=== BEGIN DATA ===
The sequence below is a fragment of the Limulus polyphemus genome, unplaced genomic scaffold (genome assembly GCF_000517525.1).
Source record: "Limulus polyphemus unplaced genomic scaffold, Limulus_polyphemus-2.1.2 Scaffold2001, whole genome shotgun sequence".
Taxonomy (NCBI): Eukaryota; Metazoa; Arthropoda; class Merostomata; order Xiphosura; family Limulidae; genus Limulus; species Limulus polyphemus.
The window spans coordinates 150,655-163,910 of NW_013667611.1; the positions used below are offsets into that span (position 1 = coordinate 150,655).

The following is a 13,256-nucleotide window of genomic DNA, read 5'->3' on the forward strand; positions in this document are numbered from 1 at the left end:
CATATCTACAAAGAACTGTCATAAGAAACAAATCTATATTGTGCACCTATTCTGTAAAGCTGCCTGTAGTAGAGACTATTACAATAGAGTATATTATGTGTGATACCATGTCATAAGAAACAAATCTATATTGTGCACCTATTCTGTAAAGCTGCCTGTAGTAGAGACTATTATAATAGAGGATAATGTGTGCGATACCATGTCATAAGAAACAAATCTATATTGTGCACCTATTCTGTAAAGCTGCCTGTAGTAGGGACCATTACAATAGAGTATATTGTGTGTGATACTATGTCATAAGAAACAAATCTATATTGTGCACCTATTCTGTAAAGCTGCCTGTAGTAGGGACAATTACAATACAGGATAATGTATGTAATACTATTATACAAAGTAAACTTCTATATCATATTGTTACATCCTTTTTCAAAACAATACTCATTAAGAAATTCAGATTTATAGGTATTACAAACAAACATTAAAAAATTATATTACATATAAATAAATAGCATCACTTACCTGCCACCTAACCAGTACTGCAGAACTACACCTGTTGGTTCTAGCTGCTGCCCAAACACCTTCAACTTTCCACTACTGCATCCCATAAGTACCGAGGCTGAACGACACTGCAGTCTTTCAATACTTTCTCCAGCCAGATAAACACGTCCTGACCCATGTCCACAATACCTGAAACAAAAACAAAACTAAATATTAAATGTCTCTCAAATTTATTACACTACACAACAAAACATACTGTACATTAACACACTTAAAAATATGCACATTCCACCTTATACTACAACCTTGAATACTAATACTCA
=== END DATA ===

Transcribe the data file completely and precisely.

The sequence below is a fragment of the Limulus polyphemus genome, unplaced genomic scaffold (genome assembly GCF_000517525.1).
Source record: "Limulus polyphemus unplaced genomic scaffold, Limulus_polyphemus-2.1.2 Scaffold2001, whole genome shotgun sequence".
Taxonomy (NCBI): Eukaryota; Metazoa; Arthropoda; class Merostomata; order Xiphosura; family Limulidae; genus Limulus; species Limulus polyphemus.
The window spans coordinates 150,655-163,910 of NW_013667611.1; the positions used below are offsets into that span (position 1 = coordinate 150,655).

The following is a 13,256-nucleotide window of genomic DNA, read 5'->3' on the forward strand; positions in this document are numbered from 1 at the left end:
CATATCTACAAAGAACTGTCATAAGAAACAAATCTATATTGTGCACCTATTCTGTAAAGCTGCCTGTAGTAGAGACTATTACAATAGAGTATATTATGTGTGATACCATGTCATAAGAAACAAATCTATATTGTGCACCTATTCTGTAAAGCTGCCTGTAGTAGAGACTATTATAATAGAGGATAATGTGTGCGATACCATGTCATAAGAAACAAATCTATATTGTGCACCTATTCTGTAAAGCTGCCTGTAGTAGGGACCATTACAATAGAGTATATTGTGTGTGATACTATGTCATAAGAAACAAATCTATATTGTGCACCTATTCTGTAAAGCTGCCTGTAGTAGGGACAATTACAATACAGGATAATGTATGTAATACTATTATACAAAGTAAACTTCTATATCATATTGTTACATCCTTTTTCAAAACAATACTCATTAAGAAATTCAGATTTATAGGTATTACAAACAAACATTAAAAAATTATATTACATATAAATAAATAGCATCACTTACCTGCCACCTAACCAGTACTGCAGAACTACACCTGTTGGTTCTAGCTGCTGCCCAAACACCTTCAACTTTCCACTACTGCATCCCATAAGTACCGAGGCTGAACGACACTGCAGTCTTTCAATACTTTCTCCAGCCAGATAAACACGTCCTGACCCATGTCCACAATACCTGAAACAAAAACAAAACTAAATATTAAATGTCTCTCAAATTTATTACACTACACAACAAAACATACTGTACATTAACACACTTAAAAATATGCACATTCCACCTTATACTACAACCTTGAATACTAATACTCA